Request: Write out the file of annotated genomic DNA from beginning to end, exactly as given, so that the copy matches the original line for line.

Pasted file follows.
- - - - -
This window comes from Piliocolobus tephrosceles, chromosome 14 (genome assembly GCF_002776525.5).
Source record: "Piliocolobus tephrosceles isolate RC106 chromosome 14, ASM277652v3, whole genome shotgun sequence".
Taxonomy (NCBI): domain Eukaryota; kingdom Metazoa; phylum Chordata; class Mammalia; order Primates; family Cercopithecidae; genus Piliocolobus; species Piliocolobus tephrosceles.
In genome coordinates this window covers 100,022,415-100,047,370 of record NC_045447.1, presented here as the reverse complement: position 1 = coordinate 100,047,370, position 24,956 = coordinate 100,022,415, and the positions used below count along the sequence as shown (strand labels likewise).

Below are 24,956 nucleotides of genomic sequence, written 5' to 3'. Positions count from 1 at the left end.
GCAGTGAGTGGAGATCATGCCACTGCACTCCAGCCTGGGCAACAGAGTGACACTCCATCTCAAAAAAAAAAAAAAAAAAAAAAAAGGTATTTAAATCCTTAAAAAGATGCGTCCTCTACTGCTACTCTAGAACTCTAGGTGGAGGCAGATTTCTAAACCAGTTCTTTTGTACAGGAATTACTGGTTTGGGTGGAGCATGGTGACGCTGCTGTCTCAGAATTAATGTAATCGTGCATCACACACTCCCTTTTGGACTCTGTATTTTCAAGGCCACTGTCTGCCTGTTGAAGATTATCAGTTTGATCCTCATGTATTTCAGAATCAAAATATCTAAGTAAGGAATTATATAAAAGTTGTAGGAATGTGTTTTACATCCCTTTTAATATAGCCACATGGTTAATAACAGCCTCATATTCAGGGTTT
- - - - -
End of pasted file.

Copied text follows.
This window comes from Piliocolobus tephrosceles, chromosome 14 (genome assembly GCF_002776525.5).
Source record: "Piliocolobus tephrosceles isolate RC106 chromosome 14, ASM277652v3, whole genome shotgun sequence".
Taxonomy (NCBI): domain Eukaryota; kingdom Metazoa; phylum Chordata; class Mammalia; order Primates; family Cercopithecidae; genus Piliocolobus; species Piliocolobus tephrosceles.
In genome coordinates this window covers 100,022,415-100,047,370 of record NC_045447.1, presented here as the reverse complement: position 1 = coordinate 100,047,370, position 24,956 = coordinate 100,022,415, and the positions used below count along the sequence as shown (strand labels likewise).

Below are 24,956 nucleotides of genomic sequence, written 5' to 3'. Positions count from 1 at the left end.
GCAGTGAGTGGAGATCATGCCACTGCACTCCAGCCTGGGCAACAGAGTGACACTCCATCTCAAAAAAAAAAAAAAAAAAAAAAAAGGTATTTAAATCCTTAAAAAGATGCGTCCTCTACTGCTACTCTAGAACTCTAGGTGGAGGCAGATTTCTAAACCAGTTCTTTTGTACAGGAATTACTGGTTTGGGTGGAGCATGGTGACGCTGCTGTCTCAGAATTAATGTAATCGTGCATCACACACTCCCTTTTGGACTCTGTATTTTCAAGGCCACTGTCTGCCTGTTGAAGATTATCAGTTTGATCCTCATGTATTTCAGAATCAAAATATCTAAGTAAGGAATTATATAAAAGTTGTAGGAATGTGTTTTACATCCCTTTTAATATAGCCACATGGTTAATAACAGCCTCATATTCAGGGTTT